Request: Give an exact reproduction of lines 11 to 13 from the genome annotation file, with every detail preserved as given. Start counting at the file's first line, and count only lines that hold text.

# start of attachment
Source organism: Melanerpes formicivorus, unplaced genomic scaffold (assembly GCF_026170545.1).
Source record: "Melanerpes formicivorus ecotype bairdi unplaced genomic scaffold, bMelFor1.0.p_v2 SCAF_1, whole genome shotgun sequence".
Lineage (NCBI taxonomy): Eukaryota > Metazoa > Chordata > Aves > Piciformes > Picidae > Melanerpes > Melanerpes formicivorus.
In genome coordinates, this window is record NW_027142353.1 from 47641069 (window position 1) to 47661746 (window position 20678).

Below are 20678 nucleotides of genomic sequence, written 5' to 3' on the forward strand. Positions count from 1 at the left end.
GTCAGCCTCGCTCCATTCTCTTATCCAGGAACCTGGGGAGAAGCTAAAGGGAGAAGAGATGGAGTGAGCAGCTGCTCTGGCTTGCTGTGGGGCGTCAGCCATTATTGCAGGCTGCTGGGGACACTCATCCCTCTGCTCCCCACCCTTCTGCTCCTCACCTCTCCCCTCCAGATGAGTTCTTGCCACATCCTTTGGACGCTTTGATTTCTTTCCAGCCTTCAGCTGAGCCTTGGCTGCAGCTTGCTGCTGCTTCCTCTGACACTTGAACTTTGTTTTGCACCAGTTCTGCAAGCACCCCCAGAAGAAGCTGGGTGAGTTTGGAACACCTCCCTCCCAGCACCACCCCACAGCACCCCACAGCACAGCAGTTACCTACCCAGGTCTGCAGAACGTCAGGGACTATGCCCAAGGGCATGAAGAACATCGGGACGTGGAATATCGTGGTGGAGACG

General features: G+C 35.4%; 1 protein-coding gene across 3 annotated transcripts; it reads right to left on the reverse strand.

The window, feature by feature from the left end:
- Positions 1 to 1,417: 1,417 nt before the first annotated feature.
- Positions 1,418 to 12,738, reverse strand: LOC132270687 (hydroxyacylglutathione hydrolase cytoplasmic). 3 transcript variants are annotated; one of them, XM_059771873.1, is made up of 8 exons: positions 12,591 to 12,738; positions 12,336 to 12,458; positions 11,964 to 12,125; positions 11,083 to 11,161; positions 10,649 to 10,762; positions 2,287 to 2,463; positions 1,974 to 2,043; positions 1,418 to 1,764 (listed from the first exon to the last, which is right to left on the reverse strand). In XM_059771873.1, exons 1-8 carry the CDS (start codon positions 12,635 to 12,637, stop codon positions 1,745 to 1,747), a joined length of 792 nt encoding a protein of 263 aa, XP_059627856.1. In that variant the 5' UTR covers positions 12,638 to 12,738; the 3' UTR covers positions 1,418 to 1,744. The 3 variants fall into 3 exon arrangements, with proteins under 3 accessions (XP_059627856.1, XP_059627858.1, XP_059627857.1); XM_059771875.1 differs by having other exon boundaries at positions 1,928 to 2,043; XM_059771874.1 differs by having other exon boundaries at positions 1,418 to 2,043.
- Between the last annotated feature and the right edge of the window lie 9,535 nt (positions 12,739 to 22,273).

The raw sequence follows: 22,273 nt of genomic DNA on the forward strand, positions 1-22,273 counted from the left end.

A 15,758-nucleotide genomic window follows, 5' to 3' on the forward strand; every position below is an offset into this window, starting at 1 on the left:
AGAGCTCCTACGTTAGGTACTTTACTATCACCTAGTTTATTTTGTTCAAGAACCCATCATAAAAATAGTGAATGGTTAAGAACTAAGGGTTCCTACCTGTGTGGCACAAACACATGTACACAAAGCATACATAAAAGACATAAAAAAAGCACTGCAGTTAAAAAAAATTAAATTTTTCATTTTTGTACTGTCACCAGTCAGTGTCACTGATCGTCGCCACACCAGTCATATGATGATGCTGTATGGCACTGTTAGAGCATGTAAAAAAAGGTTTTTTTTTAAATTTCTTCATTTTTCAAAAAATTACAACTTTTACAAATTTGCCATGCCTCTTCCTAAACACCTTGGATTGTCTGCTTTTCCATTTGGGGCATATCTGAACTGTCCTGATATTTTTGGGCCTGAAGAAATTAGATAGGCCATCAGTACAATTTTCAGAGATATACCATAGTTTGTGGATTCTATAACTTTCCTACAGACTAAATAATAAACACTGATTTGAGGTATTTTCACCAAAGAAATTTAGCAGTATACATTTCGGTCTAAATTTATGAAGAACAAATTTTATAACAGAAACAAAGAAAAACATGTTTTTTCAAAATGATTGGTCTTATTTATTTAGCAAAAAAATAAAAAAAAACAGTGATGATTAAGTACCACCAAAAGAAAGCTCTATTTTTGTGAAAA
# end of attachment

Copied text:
- Between the last annotated feature and the right edge of the window lie 9,535 nt (positions 12,739 to 22,273).

The raw sequence follows: 22,273 nt of genomic DNA on the forward strand, positions 1-22,273 counted from the left end.

A 15,758-nucleotide genomic window follows, 5' to 3' on the forward strand; every position below is an offset into this window, starting at 1 on the left: